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Toyota Check Engine Light on and Error Code is P0171 - What needs to be fixed? - Finally Fixed see p

Post in 'DIY and General non-hearth advice' started by Don2222, Mar 24, 2011.

  1. Don2222

    Don2222 Minister of Fire

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    Feb 1, 2010
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    Salem NH
    Hello

    Well the vacuum booster part was ordered. Still waiting for it to come in.

    So in summary the best way to fix this issue is by starting with the cheapest parts first.
    Toyota CEL Check Engine Light Error Code P0171

    Here is the way I should have gone.

    1. Engine Vacuum Lines

    a. Check or replace the two vacuum lines that go from the engine to the vacuum reserve canister under the battery.
    You can use American 5/32 line but if your can get the smaller outside diameter foreign line, the engine holding clips will still work and keep the line away from the hot motor.

    b. Check or replace the vacuum booster line from the engine to the vaccuum booster behind the master cylnder.
    American 3/8 Vacuum booster hose will work fine.

    c. Check all other engine vacuum lines but the above two are the common cause.

    2. MAF -Mass Air Flow Sensor.
    Make sure you have the additional error codes below. Use OEM because a refurbished part will not give the performance!
    P0100 - Air Flow Meter
    P0110 - Air Flow Malfunction
    Toyota OEM MAV part is $231.00 and makes the car perform like new, but the Re-furbished MAV for $70.00 will give more trouble!

    3. Flex Line Exhaust Leak before the down stream O2 Sensor.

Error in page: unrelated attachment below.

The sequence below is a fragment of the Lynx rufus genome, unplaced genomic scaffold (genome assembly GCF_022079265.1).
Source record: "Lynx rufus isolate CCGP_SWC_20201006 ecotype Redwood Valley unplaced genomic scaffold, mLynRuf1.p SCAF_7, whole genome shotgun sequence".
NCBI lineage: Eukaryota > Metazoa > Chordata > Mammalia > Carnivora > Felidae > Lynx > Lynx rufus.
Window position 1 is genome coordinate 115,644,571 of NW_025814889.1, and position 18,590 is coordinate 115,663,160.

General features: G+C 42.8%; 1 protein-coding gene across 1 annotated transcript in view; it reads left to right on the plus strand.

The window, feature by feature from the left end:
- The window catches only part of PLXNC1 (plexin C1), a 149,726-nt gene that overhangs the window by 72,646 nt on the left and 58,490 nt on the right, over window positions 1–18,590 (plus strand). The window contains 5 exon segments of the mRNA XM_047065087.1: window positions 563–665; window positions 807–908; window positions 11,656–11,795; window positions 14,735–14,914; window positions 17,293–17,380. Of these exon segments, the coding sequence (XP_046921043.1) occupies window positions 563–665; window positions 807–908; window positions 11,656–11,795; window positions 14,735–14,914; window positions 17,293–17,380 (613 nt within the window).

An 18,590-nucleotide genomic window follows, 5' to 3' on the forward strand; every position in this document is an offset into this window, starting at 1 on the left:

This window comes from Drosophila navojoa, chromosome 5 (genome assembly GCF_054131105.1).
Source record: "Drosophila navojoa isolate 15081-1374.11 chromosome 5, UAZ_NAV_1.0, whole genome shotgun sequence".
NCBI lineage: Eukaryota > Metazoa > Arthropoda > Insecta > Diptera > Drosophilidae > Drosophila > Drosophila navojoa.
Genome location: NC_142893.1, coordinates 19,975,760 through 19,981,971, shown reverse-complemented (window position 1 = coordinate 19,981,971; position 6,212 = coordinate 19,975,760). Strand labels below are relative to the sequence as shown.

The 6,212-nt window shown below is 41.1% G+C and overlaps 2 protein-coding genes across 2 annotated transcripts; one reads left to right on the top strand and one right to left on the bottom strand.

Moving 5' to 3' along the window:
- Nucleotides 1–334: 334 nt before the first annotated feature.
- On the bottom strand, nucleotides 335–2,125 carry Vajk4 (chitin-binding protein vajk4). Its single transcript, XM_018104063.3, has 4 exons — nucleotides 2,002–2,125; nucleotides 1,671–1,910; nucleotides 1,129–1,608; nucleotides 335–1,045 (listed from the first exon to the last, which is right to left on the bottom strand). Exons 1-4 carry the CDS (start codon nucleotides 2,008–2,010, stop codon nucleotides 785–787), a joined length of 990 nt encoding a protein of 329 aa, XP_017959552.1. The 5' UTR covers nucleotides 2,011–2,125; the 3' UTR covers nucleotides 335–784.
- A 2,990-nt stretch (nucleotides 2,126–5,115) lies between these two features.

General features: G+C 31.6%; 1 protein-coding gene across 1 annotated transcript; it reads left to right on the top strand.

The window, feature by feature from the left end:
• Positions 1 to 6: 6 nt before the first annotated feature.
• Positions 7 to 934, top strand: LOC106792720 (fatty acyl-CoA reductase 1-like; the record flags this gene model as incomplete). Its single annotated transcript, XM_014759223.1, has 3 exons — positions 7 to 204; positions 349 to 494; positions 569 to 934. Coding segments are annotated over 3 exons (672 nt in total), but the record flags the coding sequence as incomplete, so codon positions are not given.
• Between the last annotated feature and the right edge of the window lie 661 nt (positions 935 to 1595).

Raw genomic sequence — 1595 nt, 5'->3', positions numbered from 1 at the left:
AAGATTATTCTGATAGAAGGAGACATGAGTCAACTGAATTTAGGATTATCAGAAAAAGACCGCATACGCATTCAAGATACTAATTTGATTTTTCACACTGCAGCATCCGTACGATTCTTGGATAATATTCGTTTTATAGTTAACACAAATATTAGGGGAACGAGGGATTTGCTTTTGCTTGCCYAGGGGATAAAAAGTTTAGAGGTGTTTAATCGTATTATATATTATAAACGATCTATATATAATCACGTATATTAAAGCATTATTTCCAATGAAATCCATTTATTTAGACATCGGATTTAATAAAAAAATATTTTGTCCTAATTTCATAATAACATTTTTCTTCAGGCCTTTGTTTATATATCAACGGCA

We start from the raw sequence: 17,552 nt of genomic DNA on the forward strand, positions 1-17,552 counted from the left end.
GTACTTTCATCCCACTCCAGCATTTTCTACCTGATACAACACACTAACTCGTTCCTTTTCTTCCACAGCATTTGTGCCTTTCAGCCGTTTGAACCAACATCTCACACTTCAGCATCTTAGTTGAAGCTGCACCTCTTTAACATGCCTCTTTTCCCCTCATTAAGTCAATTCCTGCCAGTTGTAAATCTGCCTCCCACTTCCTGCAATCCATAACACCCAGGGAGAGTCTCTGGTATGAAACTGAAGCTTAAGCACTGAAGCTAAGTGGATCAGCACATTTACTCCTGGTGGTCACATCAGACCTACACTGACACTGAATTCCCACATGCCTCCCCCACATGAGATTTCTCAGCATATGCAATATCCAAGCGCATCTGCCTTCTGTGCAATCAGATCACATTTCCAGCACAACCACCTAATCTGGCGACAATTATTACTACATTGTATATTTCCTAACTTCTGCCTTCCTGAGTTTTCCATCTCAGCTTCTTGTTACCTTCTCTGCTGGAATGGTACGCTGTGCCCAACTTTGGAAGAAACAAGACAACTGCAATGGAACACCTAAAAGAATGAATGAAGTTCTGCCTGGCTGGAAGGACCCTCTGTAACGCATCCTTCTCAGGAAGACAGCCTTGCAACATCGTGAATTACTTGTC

Should also get a P0420 error code to turn the light on.
    Aftermarket part is $50.00 while the OEM Toyota part is part of the catalytic converter and costs $2,000.00
    It must be done anyway for inspection if there is an exhaust leak here. The aftermarket works fine.

    4. Low Fuel Pressure
    Replace Toyata inline fuel filter on the driver's side inside front fender near the battery.
    Toyota style replacement $65.00 at auto parts store. You can probably install an inexpensive inline real cheap here!
    This is not so easy since the metal fuel line screws right into the filter!
    The easiest way is to cut the fuel line and remove the other side which is a rubber hose.
    Install the new Fuel filter by unscrewing the old line from the old filter and screwing it onto the new filter.
    Then add a rubber fuel line to connect the severed ends together!

    5. Misfire
    Replace all spark plugs and wires. The car will run better if they are old anyway.
    My wires crumbled from being old and brittle!

    6. Vacuum Booster Behind the Master Brake Cylinder.
    Before replacing this part there are 2 simple tests to make sure it is bad.
    A. When driving and stepping on the brakes you will hear a hiss sound of the leaking air.
    B. After turning the key off the brake Pedal will not press down easily one last time!
    Compare with a working car and you will feel the difference!
    Aftermarket booster is $500.00 and made to last a long time OEM Toyota is $900.00 and obviously does not last long!

    7. Replace O2 Sensors. You also get better gas mileage! After market O2 sensors made for Toyota usually work.
    Replace the 2 upstream sensors on the exhaust manifolds
    Replace the 1 downstream O2 sensor after the catalytic converter. (You can use a Dummy Sensor here if you can find one!)
    Nice removal tool that works with an Air Chisel!